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The BBC's Arnaud Zaitman reports
"If there is a vacuum of power, the rebels could move down to Kinshasa"
 real 28k

Wednesday, 17 January, 2001, 13:04 GMT
Why Congo matters
River COngo
The Congo river runs through the heart of this huge country
By BBC News Online's Russell Smith

After the shooting of President Laurent Kabila, diplomatic efforts will be focusing on trying to stop the uncertainty in Kinshasa from spreading instability across an entire region.

The Democratic Republic of Congo, formerly Zaire, is about the size of Western Europe, stretching from the volatile Great Lakes region in the East right across to West Africa.

The country is in a precarious state after decades of rampant corruption, neglect and fighting.

Since 1998 the country has been wracked by civil war, which has drawn in a string of other African countries and entangled many more in a web of regional rivalry and vested interests.

Attempts to resolve the conflict by diplomats and political leaders have been numerous, but so far fruitless.

What happens in Kinshasa therefore matters to the whole continent.

'Africa's World War'

Rwanda and Uganda justify their presence in DR Congo in support of anti-government forces with the fact that the country was being used as a base for attacks on their own countries by exiled rebels.

Pitted against them, Zimbabwean, Namibian and Angolan forces have been propping up President Kabila's ramshackle troops. The leaders in those countries justify their involvement by voicing fears of instability, and some are seeking to profit from lucrative mineral concessions.

President Laurent Kabila
Kabila: Reportedly shot by security guards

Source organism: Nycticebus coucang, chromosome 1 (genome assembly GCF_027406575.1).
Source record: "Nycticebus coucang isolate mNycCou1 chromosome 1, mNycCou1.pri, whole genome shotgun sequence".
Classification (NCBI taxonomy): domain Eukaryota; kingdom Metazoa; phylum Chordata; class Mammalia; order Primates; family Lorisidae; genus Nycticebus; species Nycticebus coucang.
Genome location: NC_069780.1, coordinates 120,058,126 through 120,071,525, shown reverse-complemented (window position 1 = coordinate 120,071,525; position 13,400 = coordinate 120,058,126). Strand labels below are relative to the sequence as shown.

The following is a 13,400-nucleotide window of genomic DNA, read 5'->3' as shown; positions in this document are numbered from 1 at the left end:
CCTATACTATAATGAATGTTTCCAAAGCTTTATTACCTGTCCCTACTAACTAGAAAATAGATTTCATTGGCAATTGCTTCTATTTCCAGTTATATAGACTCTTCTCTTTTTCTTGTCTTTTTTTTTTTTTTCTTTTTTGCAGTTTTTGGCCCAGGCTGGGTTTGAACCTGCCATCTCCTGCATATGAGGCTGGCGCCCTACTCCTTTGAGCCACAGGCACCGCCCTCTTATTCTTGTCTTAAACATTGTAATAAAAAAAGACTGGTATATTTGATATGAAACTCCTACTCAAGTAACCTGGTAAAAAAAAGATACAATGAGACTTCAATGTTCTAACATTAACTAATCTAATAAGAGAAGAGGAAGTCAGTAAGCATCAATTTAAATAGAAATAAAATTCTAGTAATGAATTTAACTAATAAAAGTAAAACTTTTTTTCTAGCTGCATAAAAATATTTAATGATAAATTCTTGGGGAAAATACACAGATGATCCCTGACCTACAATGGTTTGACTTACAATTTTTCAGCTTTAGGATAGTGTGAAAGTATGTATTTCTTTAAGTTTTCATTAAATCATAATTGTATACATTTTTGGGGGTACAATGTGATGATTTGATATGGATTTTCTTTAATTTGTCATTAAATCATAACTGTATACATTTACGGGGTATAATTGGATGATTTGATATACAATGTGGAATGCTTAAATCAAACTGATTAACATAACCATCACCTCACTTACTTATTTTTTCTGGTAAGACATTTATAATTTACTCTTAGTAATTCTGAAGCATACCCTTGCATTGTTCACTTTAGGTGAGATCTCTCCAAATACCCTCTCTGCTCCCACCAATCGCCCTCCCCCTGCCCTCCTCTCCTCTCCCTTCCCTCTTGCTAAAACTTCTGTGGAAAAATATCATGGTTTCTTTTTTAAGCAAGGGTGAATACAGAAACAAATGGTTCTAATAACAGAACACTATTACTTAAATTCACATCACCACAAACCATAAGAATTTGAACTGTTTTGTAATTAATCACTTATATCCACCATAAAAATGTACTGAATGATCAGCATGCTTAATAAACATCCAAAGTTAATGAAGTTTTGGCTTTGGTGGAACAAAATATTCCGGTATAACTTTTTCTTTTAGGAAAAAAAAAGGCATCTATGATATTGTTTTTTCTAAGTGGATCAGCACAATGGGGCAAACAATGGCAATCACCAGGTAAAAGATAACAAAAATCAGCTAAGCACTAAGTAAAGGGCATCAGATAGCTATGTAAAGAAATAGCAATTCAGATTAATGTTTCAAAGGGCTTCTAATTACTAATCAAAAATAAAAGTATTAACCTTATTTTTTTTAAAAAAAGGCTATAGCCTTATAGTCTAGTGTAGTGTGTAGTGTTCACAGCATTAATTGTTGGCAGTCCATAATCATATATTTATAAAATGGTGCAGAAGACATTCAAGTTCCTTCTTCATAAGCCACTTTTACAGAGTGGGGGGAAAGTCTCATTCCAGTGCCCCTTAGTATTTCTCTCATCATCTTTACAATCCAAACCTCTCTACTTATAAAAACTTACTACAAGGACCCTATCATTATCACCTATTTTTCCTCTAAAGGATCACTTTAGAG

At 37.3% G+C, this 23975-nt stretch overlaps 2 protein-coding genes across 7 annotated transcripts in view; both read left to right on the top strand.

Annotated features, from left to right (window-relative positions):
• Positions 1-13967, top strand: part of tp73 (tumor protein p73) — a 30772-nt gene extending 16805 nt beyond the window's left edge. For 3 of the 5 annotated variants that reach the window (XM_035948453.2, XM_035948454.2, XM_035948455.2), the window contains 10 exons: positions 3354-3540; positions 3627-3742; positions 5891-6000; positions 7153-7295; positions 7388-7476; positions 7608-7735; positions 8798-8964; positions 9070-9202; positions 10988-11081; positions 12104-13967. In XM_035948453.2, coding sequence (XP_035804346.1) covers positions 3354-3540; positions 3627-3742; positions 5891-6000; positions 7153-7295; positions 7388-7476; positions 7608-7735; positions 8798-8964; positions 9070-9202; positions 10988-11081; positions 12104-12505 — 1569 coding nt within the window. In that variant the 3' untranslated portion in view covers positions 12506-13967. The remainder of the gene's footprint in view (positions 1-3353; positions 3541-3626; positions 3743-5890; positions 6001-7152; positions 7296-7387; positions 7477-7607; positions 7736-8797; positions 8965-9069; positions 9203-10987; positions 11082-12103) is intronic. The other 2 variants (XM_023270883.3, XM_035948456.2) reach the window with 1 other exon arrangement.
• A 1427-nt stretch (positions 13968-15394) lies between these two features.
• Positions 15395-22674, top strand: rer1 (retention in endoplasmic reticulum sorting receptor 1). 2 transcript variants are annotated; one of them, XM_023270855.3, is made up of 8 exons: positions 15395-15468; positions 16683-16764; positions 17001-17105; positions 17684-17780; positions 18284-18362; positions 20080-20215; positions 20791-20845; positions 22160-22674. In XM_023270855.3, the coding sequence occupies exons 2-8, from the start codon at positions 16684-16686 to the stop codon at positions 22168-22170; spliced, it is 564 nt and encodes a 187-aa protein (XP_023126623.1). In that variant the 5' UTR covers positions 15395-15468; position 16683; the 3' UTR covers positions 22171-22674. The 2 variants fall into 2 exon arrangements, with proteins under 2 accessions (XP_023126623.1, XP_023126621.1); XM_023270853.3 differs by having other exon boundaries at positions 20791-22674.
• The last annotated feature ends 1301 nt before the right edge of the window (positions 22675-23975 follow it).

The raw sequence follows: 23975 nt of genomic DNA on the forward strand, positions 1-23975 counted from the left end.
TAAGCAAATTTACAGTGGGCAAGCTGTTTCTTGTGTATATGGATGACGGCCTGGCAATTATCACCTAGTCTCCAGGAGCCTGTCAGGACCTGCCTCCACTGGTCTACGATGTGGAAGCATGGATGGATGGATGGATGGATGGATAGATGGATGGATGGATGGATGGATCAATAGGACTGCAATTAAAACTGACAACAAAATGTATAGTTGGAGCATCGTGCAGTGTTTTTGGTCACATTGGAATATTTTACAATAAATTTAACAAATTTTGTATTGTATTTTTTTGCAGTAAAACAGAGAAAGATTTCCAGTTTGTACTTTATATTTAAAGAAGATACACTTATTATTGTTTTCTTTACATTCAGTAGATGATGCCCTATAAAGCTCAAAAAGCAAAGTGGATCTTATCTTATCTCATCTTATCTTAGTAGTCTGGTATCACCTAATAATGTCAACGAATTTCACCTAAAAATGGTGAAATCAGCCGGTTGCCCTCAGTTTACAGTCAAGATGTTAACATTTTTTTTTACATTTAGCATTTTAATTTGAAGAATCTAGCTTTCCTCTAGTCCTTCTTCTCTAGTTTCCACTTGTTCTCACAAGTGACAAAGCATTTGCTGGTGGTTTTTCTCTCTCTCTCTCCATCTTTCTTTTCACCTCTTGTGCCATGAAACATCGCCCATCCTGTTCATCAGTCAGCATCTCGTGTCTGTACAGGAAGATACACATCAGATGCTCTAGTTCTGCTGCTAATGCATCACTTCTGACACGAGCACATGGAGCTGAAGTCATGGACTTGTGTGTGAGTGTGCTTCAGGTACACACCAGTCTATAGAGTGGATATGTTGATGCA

Other neighbours such as Zambia, Congo-Brazzaville and the Central African Republic have had to take in refugees fleeing the fighting.

The rebel groups control approximately half the country, and despite a ceasefire agreement involving all parties, fighting has continued in what has come to be called by some "Africa's World War".

When an ailing President Mobutu Sese Seko was overthrown in 1997, hopes were high that the newly installed president could improve people's lives.

But Mr Kabila managed to squander much of the goodwill he had with his dictatorial style and, after falling out with Uganda and Rwanda, the rebellion tipped the country into further chaos.

He also made enemies closer to home. Despite changing Zaire's name to Democratic Republic of Congo he showed little interest in democracy.

Regional fears

The fear now will be that a power vacuum in Kinshasa could lead to a prolonged period of chaos, inflaming internal divisions and regional divisions.


Western countries will be urging all sides to abide by the Lusaka peace agreement they signed 18 months ago.

The United Nations has already agreed that a peacekeeping force of some 5,500 members will be deployed once the fighting stops.

President Kabila was blamed by many for putting obstacles in the way of their deployment.

There will be optimism in some quarters that a change of leadership could help DR Congo break out of its current deadlock.

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